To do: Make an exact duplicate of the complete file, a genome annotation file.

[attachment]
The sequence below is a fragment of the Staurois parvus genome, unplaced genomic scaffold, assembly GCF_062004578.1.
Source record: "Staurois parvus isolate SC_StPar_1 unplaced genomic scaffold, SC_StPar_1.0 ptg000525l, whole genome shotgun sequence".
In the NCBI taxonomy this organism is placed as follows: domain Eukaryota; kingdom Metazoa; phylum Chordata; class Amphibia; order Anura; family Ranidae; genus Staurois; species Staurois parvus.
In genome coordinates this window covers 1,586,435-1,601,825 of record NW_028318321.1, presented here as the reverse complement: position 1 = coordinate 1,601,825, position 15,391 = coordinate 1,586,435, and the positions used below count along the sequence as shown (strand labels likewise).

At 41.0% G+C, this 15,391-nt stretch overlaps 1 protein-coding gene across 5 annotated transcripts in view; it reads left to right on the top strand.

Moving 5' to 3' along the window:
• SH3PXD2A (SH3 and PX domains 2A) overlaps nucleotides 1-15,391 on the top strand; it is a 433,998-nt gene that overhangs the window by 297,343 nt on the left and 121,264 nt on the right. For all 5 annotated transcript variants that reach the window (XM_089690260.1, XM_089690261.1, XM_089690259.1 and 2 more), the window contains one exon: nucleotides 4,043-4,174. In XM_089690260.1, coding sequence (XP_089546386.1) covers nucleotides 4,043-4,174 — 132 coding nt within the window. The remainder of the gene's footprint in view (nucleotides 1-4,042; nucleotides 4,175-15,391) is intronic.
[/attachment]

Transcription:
The sequence below is a fragment of the Staurois parvus genome, unplaced genomic scaffold, assembly GCF_062004578.1.
Source record: "Staurois parvus isolate SC_StPar_1 unplaced genomic scaffold, SC_StPar_1.0 ptg000525l, whole genome shotgun sequence".
In the NCBI taxonomy this organism is placed as follows: domain Eukaryota; kingdom Metazoa; phylum Chordata; class Amphibia; order Anura; family Ranidae; genus Staurois; species Staurois parvus.
In genome coordinates this window covers 1,586,435-1,601,825 of record NW_028318321.1, presented here as the reverse complement: position 1 = coordinate 1,601,825, position 15,391 = coordinate 1,586,435, and the positions used below count along the sequence as shown (strand labels likewise).

At 41.0% G+C, this 15,391-nt stretch overlaps 1 protein-coding gene across 5 annotated transcripts in view; it reads left to right on the top strand.

Moving 5' to 3' along the window:
• SH3PXD2A (SH3 and PX domains 2A) overlaps nucleotides 1-15,391 on the top strand; it is a 433,998-nt gene that overhangs the window by 297,343 nt on the left and 121,264 nt on the right. For all 5 annotated transcript variants that reach the window (XM_089690260.1, XM_089690261.1, XM_089690259.1 and 2 more), the window contains one exon: nucleotides 4,043-4,174. In XM_089690260.1, coding sequence (XP_089546386.1) covers nucleotides 4,043-4,174 — 132 coding nt within the window. The remainder of the gene's footprint in view (nucleotides 1-4,042; nucleotides 4,175-15,391) is intronic.